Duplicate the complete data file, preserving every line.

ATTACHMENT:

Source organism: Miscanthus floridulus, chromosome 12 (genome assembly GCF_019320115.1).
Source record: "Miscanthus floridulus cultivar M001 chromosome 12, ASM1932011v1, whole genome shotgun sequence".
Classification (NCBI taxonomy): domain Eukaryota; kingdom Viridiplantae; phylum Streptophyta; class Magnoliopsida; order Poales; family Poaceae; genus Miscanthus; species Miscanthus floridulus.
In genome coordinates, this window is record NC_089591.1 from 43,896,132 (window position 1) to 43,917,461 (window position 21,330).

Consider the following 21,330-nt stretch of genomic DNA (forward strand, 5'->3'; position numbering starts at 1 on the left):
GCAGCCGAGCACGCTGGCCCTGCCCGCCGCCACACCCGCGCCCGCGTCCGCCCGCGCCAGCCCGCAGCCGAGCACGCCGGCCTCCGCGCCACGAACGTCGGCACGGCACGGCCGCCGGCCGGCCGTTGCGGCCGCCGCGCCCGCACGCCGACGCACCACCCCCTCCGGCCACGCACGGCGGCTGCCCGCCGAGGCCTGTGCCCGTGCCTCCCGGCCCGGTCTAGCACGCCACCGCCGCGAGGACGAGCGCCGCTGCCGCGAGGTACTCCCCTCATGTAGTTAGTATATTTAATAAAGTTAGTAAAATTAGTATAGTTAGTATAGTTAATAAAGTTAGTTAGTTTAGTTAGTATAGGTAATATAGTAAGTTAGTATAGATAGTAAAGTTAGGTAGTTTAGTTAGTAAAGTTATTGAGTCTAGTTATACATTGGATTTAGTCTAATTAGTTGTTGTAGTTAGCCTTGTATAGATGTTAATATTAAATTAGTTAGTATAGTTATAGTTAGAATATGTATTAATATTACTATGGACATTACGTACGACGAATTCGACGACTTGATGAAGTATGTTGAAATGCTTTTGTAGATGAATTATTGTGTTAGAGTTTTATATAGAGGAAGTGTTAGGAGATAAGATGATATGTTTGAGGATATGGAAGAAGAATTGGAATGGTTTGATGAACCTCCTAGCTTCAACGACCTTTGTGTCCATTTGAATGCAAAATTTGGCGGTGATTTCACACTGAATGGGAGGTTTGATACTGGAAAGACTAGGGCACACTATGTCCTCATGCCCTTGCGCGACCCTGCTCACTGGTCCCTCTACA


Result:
Source organism: Miscanthus floridulus, chromosome 12 (genome assembly GCF_019320115.1).
Source record: "Miscanthus floridulus cultivar M001 chromosome 12, ASM1932011v1, whole genome shotgun sequence".
Classification (NCBI taxonomy): domain Eukaryota; kingdom Viridiplantae; phylum Streptophyta; class Magnoliopsida; order Poales; family Poaceae; genus Miscanthus; species Miscanthus floridulus.
In genome coordinates, this window is record NC_089591.1 from 43,896,132 (window position 1) to 43,917,461 (window position 21,330).

Consider the following 21,330-nt stretch of genomic DNA (forward strand, 5'->3'; position numbering starts at 1 on the left):
GCAGCCGAGCACGCTGGCCCTGCCCGCCGCCACACCCGCGCCCGCGTCCGCCCGCGCCAGCCCGCAGCCGAGCACGCCGGCCTCCGCGCCACGAACGTCGGCACGGCACGGCCGCCGGCCGGCCGTTGCGGCCGCCGCGCCCGCACGCCGACGCACCACCCCCTCCGGCCACGCACGGCGGCTGCCCGCCGAGGCCTGTGCCCGTGCCTCCCGGCCCGGTCTAGCACGCCACCGCCGCGAGGACGAGCGCCGCTGCCGCGAGGTACTCCCCTCATGTAGTTAGTATATTTAATAAAGTTAGTAAAATTAGTATAGTTAGTATAGTTAATAAAGTTAGTTAGTTTAGTTAGTATAGGTAATATAGTAAGTTAGTATAGATAGTAAAGTTAGGTAGTTTAGTTAGTAAAGTTATTGAGTCTAGTTATACATTGGATTTAGTCTAATTAGTTGTTGTAGTTAGCCTTGTATAGATGTTAATATTAAATTAGTTAGTATAGTTATAGTTAGAATATGTATTAATATTACTATGGACATTACGTACGACGAATTCGACGACTTGATGAAGTATGTTGAAATGCTTTTGTAGATGAATTATTGTGTTAGAGTTTTATATAGAGGAAGTGTTAGGAGATAAGATGATATGTTTGAGGATATGGAAGAAGAATTGGAATGGTTTGATGAACCTCCTAGCTTCAACGACCTTTGTGTCCATTTGAATGCAAAATTTGGCGGTGATTTCACACTGAATGGGAGGTTTGATACTGGAAAGACTAGGGCACACTATGTCCTCATGCCCTTGCGCGACCCTGCTCACTGGTCCCTCTACA